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New lab formulary improves quality, cuts cost

Sep. 21, 2017, 9:28 AM

An effort at Vanderbilt University Medical Center (VUMC) to enhance clinical decision making through cross-departmental collaboration and effective use of diagnostics has improved patient care and saved the institution more than $1 million in 2016, VUMC officials reported this week.

Three years ago VUMC created a Laboratory Formulary Committee charged with evaluating and approving all tests offered to patients. The goal was to eliminate obsolete tests and tests lacking strong evidence and to create a laboratory formulary — a list of approved tests and guidelines for ordering them.

Since then the committee has eliminated several tests of limited clinical value, cut by half orders for inpatient tests that often don’t return results until after the patients are discharged, and established a genetic test review system staffed by genetic counselors and pathologists to avoid inappropriate and overly costly testing.

The initiative was driven primarily by the desire to improve quality of care, said Mary Zutter, M.D., Vice President for Integrative Diagnostics at VUMC, who co-authored the report for NEJM Catalyst, an online publication of The New England Journal of Medicine.

“That’s the most important thing: quality,” said Zutter, the Louise B. McGavock Professor in the Department of Pathology, Microbiology and Immunology.

Health care’s yawning budget is a close second. The cost of advanced diagnostic testing in the United States is rising up to three times more rapidly than the 4 to 5 percent annual increase in overall health care spending.

“Ensuring that the right laboratory tests are being ordered for the right patients at the right time is an issue of national importance,” Zutter said.

Genetic testing is especially expensive. Some genetic tests cost more than $10,000 per patient. Current efforts at Vanderbilt to streamline how genetic testing is contracted out to vendors could generate another $900,000 in annual savings, she added.

Pathology departments in other medical centers are building laboratory formularies for inpatients. But VUMC’s is an institutional endeavor not limited to pathology. It also covers out-patient ordering, said co-author Julie Field, Ph.D., translational research manager in the Vanderbilt Institute for Clinical and Translational Research.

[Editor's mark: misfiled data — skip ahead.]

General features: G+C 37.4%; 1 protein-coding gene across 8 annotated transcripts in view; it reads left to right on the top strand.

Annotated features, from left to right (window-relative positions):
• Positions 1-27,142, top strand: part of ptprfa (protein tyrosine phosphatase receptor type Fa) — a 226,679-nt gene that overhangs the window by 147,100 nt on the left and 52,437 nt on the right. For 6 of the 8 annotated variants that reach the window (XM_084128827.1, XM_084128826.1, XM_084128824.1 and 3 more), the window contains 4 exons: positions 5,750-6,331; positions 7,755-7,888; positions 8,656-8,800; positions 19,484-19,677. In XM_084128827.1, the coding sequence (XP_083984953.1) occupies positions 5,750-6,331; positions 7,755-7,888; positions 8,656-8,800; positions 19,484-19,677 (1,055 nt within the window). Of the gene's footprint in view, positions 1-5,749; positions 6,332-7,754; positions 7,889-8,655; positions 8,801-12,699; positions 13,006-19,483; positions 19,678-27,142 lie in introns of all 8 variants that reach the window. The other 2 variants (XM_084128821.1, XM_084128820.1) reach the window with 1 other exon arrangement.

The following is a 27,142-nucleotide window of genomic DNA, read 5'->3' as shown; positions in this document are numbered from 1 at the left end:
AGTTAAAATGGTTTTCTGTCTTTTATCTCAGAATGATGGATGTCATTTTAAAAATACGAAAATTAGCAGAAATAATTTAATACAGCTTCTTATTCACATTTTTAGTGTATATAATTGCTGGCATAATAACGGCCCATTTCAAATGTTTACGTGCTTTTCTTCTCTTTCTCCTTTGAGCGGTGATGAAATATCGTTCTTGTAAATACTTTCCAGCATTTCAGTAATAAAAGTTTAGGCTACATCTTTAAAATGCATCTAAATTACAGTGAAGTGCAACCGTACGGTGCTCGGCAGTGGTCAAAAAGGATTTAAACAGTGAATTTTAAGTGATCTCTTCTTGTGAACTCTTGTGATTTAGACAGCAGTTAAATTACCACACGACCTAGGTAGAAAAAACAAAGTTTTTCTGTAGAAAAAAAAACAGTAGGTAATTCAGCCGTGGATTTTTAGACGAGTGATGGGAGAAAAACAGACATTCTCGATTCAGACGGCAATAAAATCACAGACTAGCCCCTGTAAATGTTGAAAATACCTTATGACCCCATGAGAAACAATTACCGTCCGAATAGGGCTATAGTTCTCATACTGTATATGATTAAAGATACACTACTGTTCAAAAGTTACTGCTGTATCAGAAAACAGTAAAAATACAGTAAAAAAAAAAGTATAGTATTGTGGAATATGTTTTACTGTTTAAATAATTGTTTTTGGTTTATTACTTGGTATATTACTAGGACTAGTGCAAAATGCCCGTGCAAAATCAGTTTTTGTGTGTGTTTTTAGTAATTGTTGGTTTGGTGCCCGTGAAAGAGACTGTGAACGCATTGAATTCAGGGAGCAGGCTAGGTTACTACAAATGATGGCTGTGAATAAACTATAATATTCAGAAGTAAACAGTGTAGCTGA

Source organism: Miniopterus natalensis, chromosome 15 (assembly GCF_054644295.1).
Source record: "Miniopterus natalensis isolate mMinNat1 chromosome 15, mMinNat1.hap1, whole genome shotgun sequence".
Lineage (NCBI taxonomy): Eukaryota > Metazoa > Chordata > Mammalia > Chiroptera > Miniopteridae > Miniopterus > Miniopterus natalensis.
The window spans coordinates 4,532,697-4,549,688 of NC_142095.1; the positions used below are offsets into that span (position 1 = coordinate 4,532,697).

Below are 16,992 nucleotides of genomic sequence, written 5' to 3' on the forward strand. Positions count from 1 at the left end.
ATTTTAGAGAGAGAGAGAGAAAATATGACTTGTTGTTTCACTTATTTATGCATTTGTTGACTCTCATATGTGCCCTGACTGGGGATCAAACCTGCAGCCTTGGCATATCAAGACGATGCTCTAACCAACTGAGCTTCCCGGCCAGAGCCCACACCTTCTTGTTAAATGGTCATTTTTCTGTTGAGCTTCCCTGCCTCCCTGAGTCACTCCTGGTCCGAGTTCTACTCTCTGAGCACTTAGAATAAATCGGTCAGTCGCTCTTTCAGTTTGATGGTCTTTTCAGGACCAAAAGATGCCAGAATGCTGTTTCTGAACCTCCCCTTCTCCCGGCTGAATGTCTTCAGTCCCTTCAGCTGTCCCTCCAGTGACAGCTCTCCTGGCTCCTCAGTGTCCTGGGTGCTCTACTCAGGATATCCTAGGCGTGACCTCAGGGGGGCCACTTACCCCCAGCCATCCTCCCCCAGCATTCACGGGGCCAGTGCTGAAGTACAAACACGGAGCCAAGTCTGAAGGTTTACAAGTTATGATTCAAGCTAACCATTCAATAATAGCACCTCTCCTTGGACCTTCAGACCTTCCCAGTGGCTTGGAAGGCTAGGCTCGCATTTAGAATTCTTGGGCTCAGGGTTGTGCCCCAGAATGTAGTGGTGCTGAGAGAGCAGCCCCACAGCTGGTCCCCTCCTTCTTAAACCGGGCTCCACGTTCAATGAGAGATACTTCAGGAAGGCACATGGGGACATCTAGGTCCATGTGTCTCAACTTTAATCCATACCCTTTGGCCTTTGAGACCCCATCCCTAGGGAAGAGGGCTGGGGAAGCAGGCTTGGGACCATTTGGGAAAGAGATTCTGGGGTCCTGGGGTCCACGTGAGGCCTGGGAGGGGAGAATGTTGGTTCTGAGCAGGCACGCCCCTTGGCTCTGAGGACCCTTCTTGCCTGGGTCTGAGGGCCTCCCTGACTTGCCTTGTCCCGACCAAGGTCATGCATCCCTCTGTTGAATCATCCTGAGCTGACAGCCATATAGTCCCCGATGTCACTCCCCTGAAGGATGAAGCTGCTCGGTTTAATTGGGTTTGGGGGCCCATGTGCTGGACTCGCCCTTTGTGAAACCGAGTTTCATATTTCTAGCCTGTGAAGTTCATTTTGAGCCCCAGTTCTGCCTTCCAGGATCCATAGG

The third co-author, Gordon Bernard, M.D., is Executive Vice President for Research at VUMC, Melinda Owen Bass Professor of Medicine and founding chair of the Laboratory Formulary Committee. He now co-chairs the committee with Tina Hartert, M.D., MPH, the Lulu H. Owen Professor of Medicine.

Importantly, though the Pathology department works closely with the committee, only one of the nine members of the committee is a pathologist; the others are savvy, lab-using physicians from outside the Pathology department who provide important insight into the clinical value of laboratory testing.

An operational team implements the committee’s initiatives with the help of VUMC’s clinical laboratory faculty and administration, health IT (information technology), Lab Information Systems Support (LIS) and the VUMC Department of Finance.

“Because we have that collaborative operational underpinning we are able to fulfill the committee’s charge by affecting solutions throughout the test ordering process,” Field said.

A big part of the effort is educating physicians about the comparative cost and potential yield of the tests they’re ordering; often, physicians don’t know how much tests cost.

“This information can lead to a change in the mindset of how clinical care occurs,” Zutter said.
“With the vast explosion of medical knowledge and diagnostic testing options, it’s incredibly difficult for (doctors) to keep up. The lab formulary is a way to provide them with that extra intellect that saves them time and provides better care for their patients.”

In addition to Zutter and Field, the operational team includes:

• Adam Seegmiller, M.D., Ph.D., Eileen Ricker, Holly Pinder and Clyde Hampton in lab services;

• Laura Fairbrother and Alexandra Kovach, M.D., who oversee the genetic review service;

• Dikshya Bastakoty, Ph.D., project manager with Field for the formulary; and

• Shari Just (Health IT), Karena Keesee (LIS), Elana Johnson (Finance), and Megan Youngblood (Strategic Programs).

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